A32 Gallagher et al. (2017)Scopus/United StatesHospice
Hospital
A33 Hanson et al. (2017)PubMed/United StatesHospital
A34 Pollack et al. (2017)Web of Science/EnglandHospital
A35 Van Lancker A et al. (2018)Web of Science/BelgiumHospital
A36 Preisler et al. (2018)CINAHL/GermanyHospital
A37 Włostowska et al. (2019)Scopus/PolandHospice
A38 Martinsson et al. (2018)Web of Science/SwedenHospice
Hospital
Home care
A39 Astrow et al. (2018)Scopus/United StatesHospital
A40 Boucher et al. (2018)CINAHL/United StatesHospital
A41 Kane et al. (2018)PubMed/IrelandHospital
A42 Pinto et al. (2018)PubMed/EnglandHospice
Hospital
Home care
A43 Kotronoulas et al. (2018)PubMed/EnglandOutpatient
A44 Bonner et al. (2018)Web of Science/AustraliaHospital
A45 Kozlov et al. (2018)CINAHL/United StatesOutpatient
A46 Alaba et al. (2019)Scopus/SpainHospice
A47 Reinke et al. (2019)Scopus/United StatesOutpatient
A48 Zweers et al. (2019)CINAHL/NetherlandsHospice
A49 Kukulka et al. (2019)CINAHL/United StatesOutpatient
A50 Gardner et al. (2019)PubMed/United StatesOutpatient
A51 Magnani et al. (2019)PubMed/ItalyHospice
A52 Bristowe et al. (2019)Web of Science/EnglandHospital
A53 Kamijo et al. (2020)Web of Science/JapanHospital
Outpatient

BHNs: basic human needs..



Hospitals were the most common setting, with 29 studies, followed by outpatient care (14 publications), hospices (10 studies), home care (6 studies), and a nursing home (1 study).

Although only one study was conducted in a nursing home, it is important to note that this study involved elderly people with a high number of impaired BHNs. Of the 17 BHNs identified, 10 were present in those elderly people cared for in a nursing home.

As shown in Figure 2, there was a predominance of impaired BHNs in elderly persons in palliative care associated with the psychosocial dimension. In almost all studies, the need to “minimize anxiety, sadness, and uncertainty” was present. Regarding the psychobiological dimension, the need to “have symptoms controlled (pain, dyspnoea, nausea, and weakness)” was striking, since it is similar to the need for “spiritual support” in the psychospiritual dimension in the sense that both are key issues related to human dignity (Table 2).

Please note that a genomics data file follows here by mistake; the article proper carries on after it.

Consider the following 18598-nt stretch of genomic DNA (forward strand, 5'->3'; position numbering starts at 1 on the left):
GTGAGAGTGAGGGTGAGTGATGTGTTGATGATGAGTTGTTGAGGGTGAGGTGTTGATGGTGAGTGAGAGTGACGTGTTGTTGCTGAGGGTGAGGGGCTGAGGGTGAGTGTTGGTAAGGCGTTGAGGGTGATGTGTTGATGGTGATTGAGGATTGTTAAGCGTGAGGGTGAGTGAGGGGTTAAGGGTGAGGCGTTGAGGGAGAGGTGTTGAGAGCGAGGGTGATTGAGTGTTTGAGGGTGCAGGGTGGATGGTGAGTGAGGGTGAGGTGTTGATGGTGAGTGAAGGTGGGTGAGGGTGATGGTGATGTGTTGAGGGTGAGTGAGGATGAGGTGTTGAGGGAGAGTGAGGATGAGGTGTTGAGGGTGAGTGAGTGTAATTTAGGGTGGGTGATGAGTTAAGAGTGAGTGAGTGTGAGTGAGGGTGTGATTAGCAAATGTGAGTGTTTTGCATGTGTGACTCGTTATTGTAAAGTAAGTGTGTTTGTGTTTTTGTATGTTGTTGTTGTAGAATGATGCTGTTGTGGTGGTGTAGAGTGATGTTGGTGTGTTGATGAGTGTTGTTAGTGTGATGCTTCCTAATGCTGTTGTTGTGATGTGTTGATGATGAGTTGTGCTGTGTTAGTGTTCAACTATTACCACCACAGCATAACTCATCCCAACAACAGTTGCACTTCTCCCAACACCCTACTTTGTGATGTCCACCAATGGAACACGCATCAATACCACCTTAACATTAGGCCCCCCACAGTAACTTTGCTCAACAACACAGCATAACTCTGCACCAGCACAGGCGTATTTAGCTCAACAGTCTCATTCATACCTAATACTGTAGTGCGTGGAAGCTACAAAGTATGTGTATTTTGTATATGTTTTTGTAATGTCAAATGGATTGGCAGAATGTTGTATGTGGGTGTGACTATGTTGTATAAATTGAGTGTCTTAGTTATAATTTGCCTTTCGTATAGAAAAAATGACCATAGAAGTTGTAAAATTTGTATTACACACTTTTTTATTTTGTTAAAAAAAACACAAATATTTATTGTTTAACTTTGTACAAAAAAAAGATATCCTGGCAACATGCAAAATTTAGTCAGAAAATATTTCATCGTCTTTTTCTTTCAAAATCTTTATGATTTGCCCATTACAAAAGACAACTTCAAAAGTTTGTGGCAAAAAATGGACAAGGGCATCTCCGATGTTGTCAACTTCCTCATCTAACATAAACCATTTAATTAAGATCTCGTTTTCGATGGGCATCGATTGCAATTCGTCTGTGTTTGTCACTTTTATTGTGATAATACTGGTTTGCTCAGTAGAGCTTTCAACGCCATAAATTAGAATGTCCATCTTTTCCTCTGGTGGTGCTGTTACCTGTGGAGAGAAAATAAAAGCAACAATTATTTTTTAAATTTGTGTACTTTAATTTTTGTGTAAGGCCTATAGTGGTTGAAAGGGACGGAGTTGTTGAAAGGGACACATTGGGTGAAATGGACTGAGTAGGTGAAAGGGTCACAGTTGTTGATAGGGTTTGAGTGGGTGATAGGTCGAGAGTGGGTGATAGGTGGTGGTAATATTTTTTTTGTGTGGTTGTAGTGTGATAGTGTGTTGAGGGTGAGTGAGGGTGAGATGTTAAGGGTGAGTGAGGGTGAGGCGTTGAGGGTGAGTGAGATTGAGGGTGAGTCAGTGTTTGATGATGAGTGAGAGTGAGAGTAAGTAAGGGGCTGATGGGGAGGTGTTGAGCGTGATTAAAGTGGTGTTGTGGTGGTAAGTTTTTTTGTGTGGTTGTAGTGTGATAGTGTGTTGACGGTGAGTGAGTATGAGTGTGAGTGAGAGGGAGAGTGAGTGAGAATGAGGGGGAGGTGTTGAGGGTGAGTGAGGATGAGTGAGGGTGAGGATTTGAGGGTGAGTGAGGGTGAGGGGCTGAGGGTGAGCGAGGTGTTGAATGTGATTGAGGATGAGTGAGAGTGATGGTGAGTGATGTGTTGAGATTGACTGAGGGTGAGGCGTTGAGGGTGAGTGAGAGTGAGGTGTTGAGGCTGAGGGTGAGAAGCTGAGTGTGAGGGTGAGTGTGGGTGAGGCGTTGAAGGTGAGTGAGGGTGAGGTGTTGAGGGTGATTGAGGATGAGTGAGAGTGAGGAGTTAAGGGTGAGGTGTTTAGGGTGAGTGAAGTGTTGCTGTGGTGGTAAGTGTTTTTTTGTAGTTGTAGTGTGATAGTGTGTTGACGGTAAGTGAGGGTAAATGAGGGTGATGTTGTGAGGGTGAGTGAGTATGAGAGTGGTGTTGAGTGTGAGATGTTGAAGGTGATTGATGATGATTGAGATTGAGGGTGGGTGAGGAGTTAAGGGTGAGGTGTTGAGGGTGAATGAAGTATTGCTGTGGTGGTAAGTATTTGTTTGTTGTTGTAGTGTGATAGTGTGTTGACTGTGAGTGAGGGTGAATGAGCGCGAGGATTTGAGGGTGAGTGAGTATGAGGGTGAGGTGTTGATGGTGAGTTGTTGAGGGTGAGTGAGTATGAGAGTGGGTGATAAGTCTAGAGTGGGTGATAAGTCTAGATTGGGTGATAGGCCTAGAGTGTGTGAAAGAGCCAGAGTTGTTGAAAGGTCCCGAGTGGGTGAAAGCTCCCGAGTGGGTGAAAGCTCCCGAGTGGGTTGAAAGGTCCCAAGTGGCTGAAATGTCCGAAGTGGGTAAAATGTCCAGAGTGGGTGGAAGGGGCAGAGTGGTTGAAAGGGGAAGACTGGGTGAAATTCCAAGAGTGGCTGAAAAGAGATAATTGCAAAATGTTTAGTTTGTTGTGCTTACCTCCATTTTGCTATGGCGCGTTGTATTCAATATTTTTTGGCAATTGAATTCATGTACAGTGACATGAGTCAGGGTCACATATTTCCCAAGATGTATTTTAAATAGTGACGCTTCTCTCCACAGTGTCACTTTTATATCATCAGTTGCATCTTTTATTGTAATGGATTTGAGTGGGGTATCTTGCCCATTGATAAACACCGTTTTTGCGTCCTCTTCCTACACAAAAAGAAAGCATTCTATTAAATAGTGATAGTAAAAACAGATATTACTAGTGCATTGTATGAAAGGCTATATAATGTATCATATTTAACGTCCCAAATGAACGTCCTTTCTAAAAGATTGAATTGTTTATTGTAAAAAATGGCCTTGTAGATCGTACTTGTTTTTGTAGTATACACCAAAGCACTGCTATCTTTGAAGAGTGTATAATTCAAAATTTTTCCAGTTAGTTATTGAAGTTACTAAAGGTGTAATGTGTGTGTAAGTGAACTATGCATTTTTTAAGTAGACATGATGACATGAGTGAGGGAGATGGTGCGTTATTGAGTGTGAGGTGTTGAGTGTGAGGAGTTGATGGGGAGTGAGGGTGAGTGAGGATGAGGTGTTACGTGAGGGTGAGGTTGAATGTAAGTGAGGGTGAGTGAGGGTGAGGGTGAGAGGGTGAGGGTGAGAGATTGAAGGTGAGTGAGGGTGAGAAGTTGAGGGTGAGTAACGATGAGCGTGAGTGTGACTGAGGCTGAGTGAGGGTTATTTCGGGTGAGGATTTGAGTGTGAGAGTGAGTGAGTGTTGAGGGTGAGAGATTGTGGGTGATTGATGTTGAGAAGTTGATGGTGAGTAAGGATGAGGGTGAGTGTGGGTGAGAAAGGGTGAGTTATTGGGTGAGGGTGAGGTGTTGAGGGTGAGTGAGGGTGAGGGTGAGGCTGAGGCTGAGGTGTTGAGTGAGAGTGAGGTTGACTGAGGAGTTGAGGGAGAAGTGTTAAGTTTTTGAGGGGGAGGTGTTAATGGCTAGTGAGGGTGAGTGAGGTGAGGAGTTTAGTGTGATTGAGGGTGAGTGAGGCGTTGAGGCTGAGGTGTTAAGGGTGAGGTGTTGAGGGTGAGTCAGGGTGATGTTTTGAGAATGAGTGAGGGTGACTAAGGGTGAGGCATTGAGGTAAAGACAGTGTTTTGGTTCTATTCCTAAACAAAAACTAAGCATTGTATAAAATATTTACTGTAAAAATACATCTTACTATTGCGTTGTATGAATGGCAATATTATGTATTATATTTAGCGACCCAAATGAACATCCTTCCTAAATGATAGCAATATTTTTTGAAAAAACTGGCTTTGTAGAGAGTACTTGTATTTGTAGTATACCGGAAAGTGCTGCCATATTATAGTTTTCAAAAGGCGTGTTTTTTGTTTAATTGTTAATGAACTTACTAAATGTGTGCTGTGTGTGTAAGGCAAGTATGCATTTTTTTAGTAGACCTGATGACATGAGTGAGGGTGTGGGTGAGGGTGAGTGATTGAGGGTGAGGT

DISCUSSION

This scoping review demonstrated that BHNs are important clinical indicators that require careful assessment [4,14]. When BHNs are not satisfied, elderly people receiving palliative care can present physical and mental health problems [3,15]. With a growing population of older adults and their need for care to relieve existing problems, appropriate care that seeks to satisfy older people’s BHNs is necessary to prevent the occurrence of new problems, and promote dignity in the ageing process, living, and dying [16,17]. To provide high-quality palliative care, it is essential to identify impaired BHNs [16] in elderly people undergoing palliative care [15].

A review study [18], which focused on low- and middle-income countries, sought to identify which BHNs must be met for the elderly to experience healthy ageing and identified the most prevalent needs as financial security, personal security, mental health, systemic health, and self-fulfilment.

Directing these needs toward the profile of elderly people in palliative care made it possible to identify similar needs and to examine human beings holistically, as biopsychosocial spiritual beings. This scoping review identified 17 impaired BHNs in elderly people in palliative care, which were categorised into three groups: psychobiological, psychosocial, and psychospiritual.

1. Psychosocial needs

It is important to highlight the exclusive needs of the psychosocial dimension, as they reflect patients’ characteristics based on their social relationships. The results of this study found a greater number of psychosocial needs than needs in other dimensions.

Allowing the elderly in palliative care to participate in the decision-making process contributes to minimising anxiety, sadness, and uncertainty, which was a need identified in most of the analysed studies. These feelings usually arise soon after the diagnosis of a chronic disease without a favourable prognosis. A study [19] conducted among hospice patients, observed that the elderly sought to discuss their treatment choices, showing a concern for the future that directed them to talk about advance guidelines and their will.